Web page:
WASHINGTON, August 28, 2015 — The World Bank Board of Executive Directors today approved a US$45 million International Development Association (IDA)* grant to strengthen the National Statistical System in the Democratic Republic of Congo (DRC) to produce and disseminate basic economic and social statistics such as population, agriculture and poverty data. The project will produce more accurate and easily accessible data that can be used to improve development planning.
While the government has taken important steps to shore up DRC’s statistical system in the past few years, the statistical infrastructures needed for the production of reliable and accurate statistics is dramatically lacking.
“The World Bank continues to support the DRC’s efforts in the implementation of crucial reforms for a strong and sustained economic growth to improve living conditions of its populations.” said Ahmadou Moustapha Ndiaye, the World Bank Country Director for the Democratic Republic of Congo. “Successful implementation of this project will expand the Government statistical capacity and generate data needed to design policies critical to addressing poverty and inequality.”
Today’s financing supports the DRC-Statistics Development Project that will address immediate data needs and will build the foundations for the production of quality statistical products in DRC. The project aims to sustain the ongoing efforts to develop and disseminate key economic and social statistics country-wide in DRC with activities such as carrying out household surveys, an agricultural census and annual agricultural production survey, and steps to improve the methodology of key data sources of the National Accounts statistics.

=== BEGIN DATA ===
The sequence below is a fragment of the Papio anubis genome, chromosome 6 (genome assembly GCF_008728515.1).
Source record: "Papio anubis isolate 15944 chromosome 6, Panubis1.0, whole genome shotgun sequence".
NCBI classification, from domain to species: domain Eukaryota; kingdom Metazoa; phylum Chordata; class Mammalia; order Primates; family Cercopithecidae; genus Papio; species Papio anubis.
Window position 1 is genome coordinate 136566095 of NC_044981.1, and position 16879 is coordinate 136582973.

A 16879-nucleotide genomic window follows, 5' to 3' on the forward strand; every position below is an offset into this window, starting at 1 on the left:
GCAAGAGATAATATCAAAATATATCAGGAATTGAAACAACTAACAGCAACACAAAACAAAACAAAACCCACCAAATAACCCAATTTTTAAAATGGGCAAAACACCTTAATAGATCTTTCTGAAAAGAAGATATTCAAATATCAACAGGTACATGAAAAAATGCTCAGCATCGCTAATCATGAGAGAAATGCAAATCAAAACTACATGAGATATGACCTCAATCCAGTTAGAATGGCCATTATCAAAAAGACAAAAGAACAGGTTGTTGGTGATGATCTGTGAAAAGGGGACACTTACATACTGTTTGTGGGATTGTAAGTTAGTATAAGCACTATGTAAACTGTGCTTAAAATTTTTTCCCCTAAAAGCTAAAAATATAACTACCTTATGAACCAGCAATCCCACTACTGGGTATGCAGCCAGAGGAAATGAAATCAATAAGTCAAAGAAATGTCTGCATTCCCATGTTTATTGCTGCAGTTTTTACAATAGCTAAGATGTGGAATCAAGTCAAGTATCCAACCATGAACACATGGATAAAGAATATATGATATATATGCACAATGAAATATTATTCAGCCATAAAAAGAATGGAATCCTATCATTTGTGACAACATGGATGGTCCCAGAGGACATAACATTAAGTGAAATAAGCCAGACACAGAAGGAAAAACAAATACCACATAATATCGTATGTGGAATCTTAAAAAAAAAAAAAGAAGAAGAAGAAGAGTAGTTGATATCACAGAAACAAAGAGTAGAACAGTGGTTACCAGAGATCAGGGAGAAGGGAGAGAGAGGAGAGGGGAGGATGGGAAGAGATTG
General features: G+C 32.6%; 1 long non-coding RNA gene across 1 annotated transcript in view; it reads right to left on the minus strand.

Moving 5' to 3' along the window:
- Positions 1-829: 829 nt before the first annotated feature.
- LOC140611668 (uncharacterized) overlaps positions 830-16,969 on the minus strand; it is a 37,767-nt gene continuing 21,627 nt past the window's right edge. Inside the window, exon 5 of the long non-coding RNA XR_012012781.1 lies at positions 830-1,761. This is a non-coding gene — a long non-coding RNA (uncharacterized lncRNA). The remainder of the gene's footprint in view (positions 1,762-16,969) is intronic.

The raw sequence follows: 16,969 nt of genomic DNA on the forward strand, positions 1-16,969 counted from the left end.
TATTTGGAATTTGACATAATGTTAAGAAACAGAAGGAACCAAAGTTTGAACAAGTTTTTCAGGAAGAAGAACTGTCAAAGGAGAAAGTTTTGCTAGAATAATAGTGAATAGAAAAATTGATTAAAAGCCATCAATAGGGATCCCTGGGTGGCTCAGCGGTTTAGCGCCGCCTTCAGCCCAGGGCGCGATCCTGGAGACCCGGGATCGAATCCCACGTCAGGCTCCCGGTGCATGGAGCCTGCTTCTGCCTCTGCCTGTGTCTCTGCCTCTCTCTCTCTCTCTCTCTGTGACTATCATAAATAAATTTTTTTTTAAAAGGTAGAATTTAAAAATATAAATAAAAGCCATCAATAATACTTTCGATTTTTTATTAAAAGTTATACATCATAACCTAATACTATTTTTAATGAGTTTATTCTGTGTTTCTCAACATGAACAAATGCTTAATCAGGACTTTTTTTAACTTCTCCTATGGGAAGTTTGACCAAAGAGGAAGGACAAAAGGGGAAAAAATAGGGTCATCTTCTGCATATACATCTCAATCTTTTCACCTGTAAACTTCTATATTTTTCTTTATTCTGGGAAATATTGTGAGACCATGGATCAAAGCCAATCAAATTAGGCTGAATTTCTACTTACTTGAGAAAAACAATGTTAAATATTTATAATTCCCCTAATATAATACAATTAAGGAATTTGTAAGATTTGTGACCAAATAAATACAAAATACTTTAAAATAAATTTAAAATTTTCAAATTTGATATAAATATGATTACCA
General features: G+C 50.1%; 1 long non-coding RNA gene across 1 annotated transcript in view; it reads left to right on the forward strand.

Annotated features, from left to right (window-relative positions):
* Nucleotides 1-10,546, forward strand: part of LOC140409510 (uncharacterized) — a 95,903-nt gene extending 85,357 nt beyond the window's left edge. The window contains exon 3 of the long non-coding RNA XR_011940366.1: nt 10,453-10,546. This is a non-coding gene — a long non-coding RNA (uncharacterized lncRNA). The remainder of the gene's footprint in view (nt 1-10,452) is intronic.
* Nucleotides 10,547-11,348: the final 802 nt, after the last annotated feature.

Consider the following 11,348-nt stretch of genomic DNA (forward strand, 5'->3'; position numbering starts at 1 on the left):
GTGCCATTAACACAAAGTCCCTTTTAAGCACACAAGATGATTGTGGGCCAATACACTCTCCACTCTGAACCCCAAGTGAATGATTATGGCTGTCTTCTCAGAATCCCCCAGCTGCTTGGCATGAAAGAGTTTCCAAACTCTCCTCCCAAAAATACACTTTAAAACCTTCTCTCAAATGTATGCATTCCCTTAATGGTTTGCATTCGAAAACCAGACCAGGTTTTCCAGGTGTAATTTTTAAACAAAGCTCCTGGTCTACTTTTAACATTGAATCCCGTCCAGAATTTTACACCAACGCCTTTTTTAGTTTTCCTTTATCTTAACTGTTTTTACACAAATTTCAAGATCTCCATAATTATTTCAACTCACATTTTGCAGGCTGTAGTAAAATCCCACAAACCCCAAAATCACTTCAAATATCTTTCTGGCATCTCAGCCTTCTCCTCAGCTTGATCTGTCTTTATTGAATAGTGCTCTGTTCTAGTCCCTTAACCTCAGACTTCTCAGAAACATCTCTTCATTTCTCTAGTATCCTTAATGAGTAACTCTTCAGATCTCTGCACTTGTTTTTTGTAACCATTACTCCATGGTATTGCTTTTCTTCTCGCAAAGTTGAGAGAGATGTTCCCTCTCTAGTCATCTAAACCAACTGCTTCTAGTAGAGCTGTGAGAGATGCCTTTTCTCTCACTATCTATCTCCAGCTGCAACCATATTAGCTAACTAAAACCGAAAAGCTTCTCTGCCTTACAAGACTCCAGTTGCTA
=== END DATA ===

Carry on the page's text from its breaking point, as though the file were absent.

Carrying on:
The project will address severe staffing shortages and promote skills development and training. Today’s funds will support a new National Statistics School, a scholarship program to train men and women in the regional statistical schools, and help to develop a young professional program to rejuvenate the National Statistical System staff, conditional on the successful implementation of specific institutional reforms.
“Increasing private investment, creating jobs and achieving better outcomes in health and education in DRC all depend on how well policies are designed, monitored and updated,” said Franck M. Adoho, the World Bank Task Team Leader for the project. “Quality data are critical as they underpin transparency and a more efficient use of public resources.”
* The World Bank’s International Development Association (IDA), established in 1960, helps the world’s poorest countries by providing grants and low to zero-interest loans for projects and programs that boost economic growth, reduce poverty, and improve poor people’s lives. IDA is one of the largest sources of assistance for the world’s 77 poorest countries, 39 of which are in Africa. Resources from IDA bring positive change for 2.8 billion people, the majority of whom live on less than $2 a day. Since 1960, IDA has supported development work in 112 countries. Annual commitments have averaged about $18 billion over the last three years, with about 50 percent going to Africa.